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chrissy

How Many Family Members With Celiac?

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how many family members in your family have celiac. my identical twin 14 year old girls have it, and my 10 year old daughter also. as far as we know, no one on either side of dh's or my family have it.

christine

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My Mother and Brother both have Celiac Disease, too.

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My father and an aunt on my mother's side. All other first-degree relatives tested and none have it.

richard

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The only other person brave enough to have the blood test in my family is my sister and that test is negative. The brothers are too chicken.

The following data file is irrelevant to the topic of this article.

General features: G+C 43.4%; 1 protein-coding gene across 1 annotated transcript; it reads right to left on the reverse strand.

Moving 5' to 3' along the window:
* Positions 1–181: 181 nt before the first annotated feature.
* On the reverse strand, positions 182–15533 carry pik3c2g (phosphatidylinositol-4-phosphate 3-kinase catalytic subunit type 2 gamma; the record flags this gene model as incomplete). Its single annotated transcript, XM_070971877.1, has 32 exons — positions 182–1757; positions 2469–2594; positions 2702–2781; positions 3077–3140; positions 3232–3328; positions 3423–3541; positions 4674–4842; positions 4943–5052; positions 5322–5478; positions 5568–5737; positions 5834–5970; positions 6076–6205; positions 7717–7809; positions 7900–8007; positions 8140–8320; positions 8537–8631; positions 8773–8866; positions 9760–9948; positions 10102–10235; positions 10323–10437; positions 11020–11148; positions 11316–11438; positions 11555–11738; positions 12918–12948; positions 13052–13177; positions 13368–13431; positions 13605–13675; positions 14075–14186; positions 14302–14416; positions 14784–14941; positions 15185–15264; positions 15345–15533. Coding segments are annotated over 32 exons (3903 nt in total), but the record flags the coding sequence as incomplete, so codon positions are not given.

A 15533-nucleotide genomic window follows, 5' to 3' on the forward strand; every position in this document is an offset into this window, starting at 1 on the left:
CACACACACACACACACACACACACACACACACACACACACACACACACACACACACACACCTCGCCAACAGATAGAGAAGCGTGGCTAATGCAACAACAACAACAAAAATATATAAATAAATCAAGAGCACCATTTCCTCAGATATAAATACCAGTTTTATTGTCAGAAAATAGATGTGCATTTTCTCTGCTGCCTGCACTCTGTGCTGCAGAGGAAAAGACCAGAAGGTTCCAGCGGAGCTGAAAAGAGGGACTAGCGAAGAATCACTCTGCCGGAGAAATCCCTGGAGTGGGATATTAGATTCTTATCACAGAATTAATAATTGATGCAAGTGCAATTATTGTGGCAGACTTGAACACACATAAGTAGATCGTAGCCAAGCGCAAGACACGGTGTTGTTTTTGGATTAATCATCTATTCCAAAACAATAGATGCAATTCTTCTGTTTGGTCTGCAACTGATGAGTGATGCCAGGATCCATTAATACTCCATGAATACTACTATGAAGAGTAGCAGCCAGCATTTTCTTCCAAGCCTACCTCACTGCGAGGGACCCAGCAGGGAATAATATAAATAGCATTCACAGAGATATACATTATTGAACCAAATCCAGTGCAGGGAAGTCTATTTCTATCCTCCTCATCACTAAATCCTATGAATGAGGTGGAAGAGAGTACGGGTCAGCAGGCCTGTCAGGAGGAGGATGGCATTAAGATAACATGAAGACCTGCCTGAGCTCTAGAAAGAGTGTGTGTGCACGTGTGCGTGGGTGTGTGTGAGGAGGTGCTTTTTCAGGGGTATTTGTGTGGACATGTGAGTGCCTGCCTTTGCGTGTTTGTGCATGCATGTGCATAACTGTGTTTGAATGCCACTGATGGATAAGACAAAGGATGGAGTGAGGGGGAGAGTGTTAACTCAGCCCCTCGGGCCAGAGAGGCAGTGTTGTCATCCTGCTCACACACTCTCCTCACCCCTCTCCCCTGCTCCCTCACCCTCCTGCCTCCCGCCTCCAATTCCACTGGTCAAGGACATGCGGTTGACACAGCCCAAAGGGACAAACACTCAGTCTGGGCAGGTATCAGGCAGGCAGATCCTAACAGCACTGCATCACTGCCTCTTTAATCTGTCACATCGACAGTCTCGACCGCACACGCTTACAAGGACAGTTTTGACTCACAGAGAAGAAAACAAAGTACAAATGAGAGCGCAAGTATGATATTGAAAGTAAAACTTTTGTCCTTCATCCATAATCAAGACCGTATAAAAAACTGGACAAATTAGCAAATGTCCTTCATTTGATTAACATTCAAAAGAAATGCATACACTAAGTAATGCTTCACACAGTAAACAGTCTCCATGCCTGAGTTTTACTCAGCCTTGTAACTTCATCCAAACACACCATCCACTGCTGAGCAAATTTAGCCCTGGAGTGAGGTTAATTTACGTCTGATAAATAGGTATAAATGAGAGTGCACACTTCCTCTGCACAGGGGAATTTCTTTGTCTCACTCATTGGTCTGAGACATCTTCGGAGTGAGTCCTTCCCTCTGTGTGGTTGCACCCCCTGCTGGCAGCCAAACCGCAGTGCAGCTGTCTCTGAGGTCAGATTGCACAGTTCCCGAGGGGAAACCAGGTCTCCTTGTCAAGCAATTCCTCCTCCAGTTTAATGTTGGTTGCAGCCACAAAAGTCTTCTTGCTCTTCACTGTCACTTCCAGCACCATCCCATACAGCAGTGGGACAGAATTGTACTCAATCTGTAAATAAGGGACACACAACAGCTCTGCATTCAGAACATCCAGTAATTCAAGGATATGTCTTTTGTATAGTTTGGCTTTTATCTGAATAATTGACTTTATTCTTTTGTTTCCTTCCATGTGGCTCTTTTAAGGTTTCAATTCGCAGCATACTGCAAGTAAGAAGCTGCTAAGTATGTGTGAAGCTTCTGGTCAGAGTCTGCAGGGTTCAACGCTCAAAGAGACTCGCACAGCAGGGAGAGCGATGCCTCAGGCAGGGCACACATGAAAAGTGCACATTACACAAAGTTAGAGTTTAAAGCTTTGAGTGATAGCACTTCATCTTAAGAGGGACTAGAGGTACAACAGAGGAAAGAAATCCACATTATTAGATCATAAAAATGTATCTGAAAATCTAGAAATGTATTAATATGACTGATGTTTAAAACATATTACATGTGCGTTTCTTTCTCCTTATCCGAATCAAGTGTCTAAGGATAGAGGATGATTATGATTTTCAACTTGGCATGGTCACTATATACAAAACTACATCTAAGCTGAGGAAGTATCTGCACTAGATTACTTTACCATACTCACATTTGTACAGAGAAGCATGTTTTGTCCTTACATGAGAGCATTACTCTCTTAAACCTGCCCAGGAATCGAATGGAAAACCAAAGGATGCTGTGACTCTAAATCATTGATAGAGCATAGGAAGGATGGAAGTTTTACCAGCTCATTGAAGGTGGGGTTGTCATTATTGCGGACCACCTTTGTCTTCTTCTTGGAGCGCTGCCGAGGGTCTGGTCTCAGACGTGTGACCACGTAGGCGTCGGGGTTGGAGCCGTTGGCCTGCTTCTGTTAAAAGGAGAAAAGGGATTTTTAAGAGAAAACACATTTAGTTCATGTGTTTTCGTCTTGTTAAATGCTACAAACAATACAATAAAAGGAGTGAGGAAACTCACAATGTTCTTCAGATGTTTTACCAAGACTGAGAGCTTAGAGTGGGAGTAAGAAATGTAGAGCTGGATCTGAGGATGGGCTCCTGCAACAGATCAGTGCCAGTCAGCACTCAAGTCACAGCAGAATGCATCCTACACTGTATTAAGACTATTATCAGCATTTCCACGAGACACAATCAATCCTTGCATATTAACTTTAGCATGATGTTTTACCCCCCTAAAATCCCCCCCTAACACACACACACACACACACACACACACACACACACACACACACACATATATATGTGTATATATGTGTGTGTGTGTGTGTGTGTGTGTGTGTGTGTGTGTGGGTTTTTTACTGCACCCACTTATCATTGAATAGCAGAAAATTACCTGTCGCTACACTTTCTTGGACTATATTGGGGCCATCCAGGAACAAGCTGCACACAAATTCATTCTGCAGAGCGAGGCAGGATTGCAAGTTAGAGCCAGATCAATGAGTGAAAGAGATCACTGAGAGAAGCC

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My youngest son has Celiac. My husband, older son and I have been tested. My Mom was tested. We four are negative. No one else has been tested. I imagine it's because they have no symptoms, and I haven't really reminded them (with the exception of my sister) that Ty didn't have any symptoms either. In fact, other than my Mom & sister, none of our extended family have even asked if it is genetic or hereditary or what.

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In My family:

Daughter: DX Coeliac

Me: Gluten sensitive - Enterolabs Dx

Father of DX daughter: Alopecia, GI symptoms. blood tests (Ema only I think) Neg (falsly I think)

Sister 1: Exactly same symptoms as Me, been gluten-free too long to get meaninful blood/biopsy.

her son: 'Hyper' floaters, allways hungry, strange vascular anomoly in bowel. Getting tested soon.